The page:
Striped Trumpeter Catch, Effort and CPUE

Catch, Effort and CPUE

Total Striped Trumpeter catch in Tasmanian waters (south of latitude 39° 12’S) in 2020/21 was 8.2 t, including 6.2 t by Tasmanian vessels. Waters south of latitude 39° 12’S represent waters incorporated within the Offshore Constitutional Settlement Agreement (OCS) for Striped Trumpeter. The Commonwealth catch reported in 2020/21 was 1.9 t but catches are believed to have been substantially underreported in the past. Coupled with limited information on recreational catches, this situation represents a major source of uncertainty in estimating the total level of exploitation of Striped Trumpeter in Tasmanian waters.

Historically, Striped Trumpeter catch in Tasmanian waters included significant catches by Victorian vessels, peaking at around 37 t in the early 1990s. Since the mid-1990s, data from this sector have been unavailable, though it is assumed that subsequent catches have been reported in Commonwealth logbooks. Commonwealth catches have been consistently low compared to catches by Tasmanian vessels, with generally less than 5 t caught.

Total annual catch in Tasmanian waters was highest at over 110 t in the early 1990s, with Victorian vessels accounting for 17-39% of total catch. Total catch then fluctuated between 70-80 t through the mid-1990s before increasing again to over 100 t for two years in the late 1990s. Catches almost halved in 2000/01 to less than 50 t and have remained low since that time. A similar trend was observed across fishing gears used by Tasmanian vessels. In 2015/16, total catches of Striped Trumpeter fell to an historic low of 7.1 t (6.0 t from Tasmanian vessels). After slight increases in 2016/17 and 2017/18, total catch has remained around 7-8 t (6-7 t from Tasmanian vessels) for the most recent three fishing seasons (Figure above).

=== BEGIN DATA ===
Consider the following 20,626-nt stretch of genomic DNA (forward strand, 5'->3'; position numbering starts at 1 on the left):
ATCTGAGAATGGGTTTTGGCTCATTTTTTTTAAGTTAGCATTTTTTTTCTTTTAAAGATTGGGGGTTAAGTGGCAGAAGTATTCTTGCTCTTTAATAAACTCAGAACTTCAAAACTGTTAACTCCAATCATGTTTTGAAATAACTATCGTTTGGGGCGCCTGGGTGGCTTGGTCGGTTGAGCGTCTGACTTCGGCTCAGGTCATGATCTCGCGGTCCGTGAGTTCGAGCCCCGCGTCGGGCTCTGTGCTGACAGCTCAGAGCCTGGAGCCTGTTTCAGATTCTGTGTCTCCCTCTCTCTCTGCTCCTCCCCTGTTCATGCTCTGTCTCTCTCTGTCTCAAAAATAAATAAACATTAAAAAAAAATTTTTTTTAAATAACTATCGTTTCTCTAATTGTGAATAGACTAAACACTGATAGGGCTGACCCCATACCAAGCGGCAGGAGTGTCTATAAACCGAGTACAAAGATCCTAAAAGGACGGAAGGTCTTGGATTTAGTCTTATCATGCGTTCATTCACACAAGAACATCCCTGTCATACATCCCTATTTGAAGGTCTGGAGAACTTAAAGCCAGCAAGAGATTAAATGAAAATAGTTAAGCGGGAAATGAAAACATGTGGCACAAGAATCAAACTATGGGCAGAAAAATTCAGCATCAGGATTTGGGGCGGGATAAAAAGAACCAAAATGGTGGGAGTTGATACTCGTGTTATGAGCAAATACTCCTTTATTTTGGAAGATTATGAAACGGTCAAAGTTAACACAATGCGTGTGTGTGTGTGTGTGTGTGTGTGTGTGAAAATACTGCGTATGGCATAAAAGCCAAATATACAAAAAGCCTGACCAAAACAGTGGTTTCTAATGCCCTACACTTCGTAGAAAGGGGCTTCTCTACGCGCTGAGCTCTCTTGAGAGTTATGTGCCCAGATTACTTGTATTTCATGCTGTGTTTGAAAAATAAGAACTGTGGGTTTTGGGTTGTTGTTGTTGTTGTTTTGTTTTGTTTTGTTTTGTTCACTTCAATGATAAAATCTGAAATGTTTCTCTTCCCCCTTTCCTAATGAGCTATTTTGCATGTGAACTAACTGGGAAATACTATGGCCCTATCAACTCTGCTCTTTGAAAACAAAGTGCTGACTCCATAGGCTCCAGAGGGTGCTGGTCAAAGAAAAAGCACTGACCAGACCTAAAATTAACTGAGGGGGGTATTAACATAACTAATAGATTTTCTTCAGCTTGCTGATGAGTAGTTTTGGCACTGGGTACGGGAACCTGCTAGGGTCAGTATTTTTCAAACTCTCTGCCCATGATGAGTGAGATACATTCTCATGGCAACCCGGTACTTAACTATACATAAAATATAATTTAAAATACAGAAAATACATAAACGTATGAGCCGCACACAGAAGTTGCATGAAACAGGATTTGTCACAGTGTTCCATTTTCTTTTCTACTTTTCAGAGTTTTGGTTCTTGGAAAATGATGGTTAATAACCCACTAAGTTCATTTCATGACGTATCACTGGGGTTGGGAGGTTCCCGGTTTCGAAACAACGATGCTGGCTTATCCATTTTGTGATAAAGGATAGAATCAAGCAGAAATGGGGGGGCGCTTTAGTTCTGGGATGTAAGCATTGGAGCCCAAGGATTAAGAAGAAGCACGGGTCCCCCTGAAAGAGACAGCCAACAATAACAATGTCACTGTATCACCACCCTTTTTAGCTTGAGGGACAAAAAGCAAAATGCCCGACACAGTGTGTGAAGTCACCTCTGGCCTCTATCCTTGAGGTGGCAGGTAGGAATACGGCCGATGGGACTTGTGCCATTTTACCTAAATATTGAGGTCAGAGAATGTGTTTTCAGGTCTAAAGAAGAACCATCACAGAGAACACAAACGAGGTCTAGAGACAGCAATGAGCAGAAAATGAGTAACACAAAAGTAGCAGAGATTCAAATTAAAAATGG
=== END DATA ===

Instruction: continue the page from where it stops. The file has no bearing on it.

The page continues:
The recreational sector has targeted Striped Trumpeter as an important species. In 2000/01 and 2012/13, estimated recreational catch was less than the Commercial catch (Figure above) (Lyle 2005; Lyle et al. 2014b). However, estimates of recreational catch in 2011/12 and 2017/18 were substantially higher than the commercial catch (Figure above). Notably, recreational catch estimates do not fully represent catches by charter fishing boats.

Striped Trumpeter catches have historically been reported from all areas around the state, with the exception of the central north coast. In 2020/21, fishing activity was focused mainly on the southeast and west coasts for gear types.

Catch trends appear to reflect the influence of strong year classes assumed to have entered the fishery before 1998/99. This was followed by a lack of recruitment and associated declines in catches in the early 2000s. Industry representatives suggest that the trip limit of 250 kg from 2000 provided a disincentive for operators to target the species, which might have contributed to the continued reduction in dropline and handline effort since 2000/01 (Figure above). CPUE for handline and dropline, the currently dominant gear types on which Striped Trumpeter are caught, have been variable, with a general downward trend over recent years (Figure above).

The full 2020/21 Scalefish Assessment, released Dec 2022, can be found at the link:

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